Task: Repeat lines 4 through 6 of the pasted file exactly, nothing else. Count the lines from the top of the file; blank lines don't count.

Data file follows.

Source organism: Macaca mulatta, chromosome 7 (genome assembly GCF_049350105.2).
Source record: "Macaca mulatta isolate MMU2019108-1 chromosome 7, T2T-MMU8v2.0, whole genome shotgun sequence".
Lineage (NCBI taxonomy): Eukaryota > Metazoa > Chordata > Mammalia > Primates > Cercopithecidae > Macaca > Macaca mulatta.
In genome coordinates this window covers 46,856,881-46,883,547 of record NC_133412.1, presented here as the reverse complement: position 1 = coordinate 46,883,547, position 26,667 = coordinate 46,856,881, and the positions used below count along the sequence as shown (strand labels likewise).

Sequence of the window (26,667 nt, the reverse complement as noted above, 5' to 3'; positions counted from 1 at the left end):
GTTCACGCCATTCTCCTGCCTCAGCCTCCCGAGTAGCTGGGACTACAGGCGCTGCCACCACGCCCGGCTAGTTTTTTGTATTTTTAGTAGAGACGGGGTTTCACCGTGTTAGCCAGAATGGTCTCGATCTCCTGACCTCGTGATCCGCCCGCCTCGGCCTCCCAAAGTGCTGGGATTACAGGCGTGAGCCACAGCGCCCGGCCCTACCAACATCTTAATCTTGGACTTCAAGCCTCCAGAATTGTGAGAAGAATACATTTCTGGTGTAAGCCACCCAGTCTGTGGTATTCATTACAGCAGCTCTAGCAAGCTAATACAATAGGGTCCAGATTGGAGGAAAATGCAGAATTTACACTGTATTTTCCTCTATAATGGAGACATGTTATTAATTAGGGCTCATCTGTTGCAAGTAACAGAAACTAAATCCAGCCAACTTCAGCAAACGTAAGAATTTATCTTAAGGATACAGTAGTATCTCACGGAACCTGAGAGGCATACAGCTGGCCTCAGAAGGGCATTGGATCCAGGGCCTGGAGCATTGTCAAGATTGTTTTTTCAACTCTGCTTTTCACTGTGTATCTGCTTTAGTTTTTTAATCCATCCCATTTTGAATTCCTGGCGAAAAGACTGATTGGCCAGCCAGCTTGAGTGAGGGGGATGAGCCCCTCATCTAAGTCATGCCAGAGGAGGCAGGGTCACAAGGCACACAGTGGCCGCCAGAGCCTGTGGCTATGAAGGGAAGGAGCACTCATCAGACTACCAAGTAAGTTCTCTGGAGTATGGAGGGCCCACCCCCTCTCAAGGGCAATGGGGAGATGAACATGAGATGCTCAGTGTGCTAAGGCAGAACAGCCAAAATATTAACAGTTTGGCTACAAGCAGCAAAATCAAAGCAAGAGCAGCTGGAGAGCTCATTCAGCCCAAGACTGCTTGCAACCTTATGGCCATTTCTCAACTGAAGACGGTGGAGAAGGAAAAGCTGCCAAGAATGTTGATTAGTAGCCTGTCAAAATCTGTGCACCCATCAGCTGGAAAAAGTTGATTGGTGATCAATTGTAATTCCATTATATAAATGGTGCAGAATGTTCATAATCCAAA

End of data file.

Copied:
In genome coordinates this window covers 46,856,881-46,883,547 of record NC_133412.1, presented here as the reverse complement: position 1 = coordinate 46,883,547, position 26,667 = coordinate 46,856,881, and the positions used below count along the sequence as shown (strand labels likewise).

Sequence of the window (26,667 nt, the reverse complement as noted above, 5' to 3'; positions counted from 1 at the left end):
GTTCACGCCATTCTCCTGCCTCAGCCTCCCGAGTAGCTGGGACTACAGGCGCTGCCACCACGCCCGGCTAGTTTTTTGTATTTTTAGTAGAGACGGGGTTTCACCGTGTTAGCCAGAATGGTCTCGATCTCCTGACCTCGTGATCCGCCCGCCTCGGCCTCCCAAAGTGCTGGGATTACAGGCGTGAGCCACAGCGCCCGGCCCTACCAACATCTTAATCTTGGACTTCAAGCCTCCAGAATTGTGAGAAGAATACATTTCTGGTGTAAGCCACCCAGTCTGTGGTATTCATTACAGCAGCTCTAGCAAGCTAATACAATAGGGTCCAGATTGGAGGAAAATGCAGAATTTACACTGTATTTTCCTCTATAATGGAGACATGTTATTAATTAGGGCTCATCTGTTGCAAGTAACAGAAACTAAATCCAGCCAACTTCAGCAAACGTAAGAATTTATCTTAAGGATACAGTAGTATCTCACGGAACCTGAGAGGCATACAGCTGGCCTCAGAAGGGCATTGGATCCAGGGCCTGGAGCATTGTCAAGATTGTTTTTTCAACTCTGCTTTTCACTGTGTATCTGCTTTAGTTTTTTAATCCATCCCATTTTGAATTCCTGGCGAAAAGACTGATTGGCCAGCCAGCTTGAGTGAGGGGGATGAGCCCCTCATCTAAGTCATGCCAGAGGAGGCAGGGTCACAAGGCACACAGTGGCCGCCAGAGCCTGTGGCTATGAAGGGAAGGAGCACTCATCAGACTACCAAGTAAGTTCTCTGGAGTATGGAGGGCCCACCCCCTCTCAAGGGCAATGGGGAGATGAACATGAGATGCTCAGTGTGCTAAGGCAGAACAGCCAAAATATTAACAGTTTGGCTACAAGCAGCAAAATCAAAGCAAGAGCAGCTGGAGAGCTCATTCAGCCCAAGACTGCTTGCAACCTTATGGCCATTTCTCAACTGAAGACGGTGGAGAAGGAAAAGCTGCCAAGAATGTTGATTAGTAGCCTGTCAAAATCTGTGCACCCATCAGCTGGAAAAAGTTGATTGGTGATCAATTGTAATTCCATTATATAAATGGTGCAGAATGTTCATAATCCAAA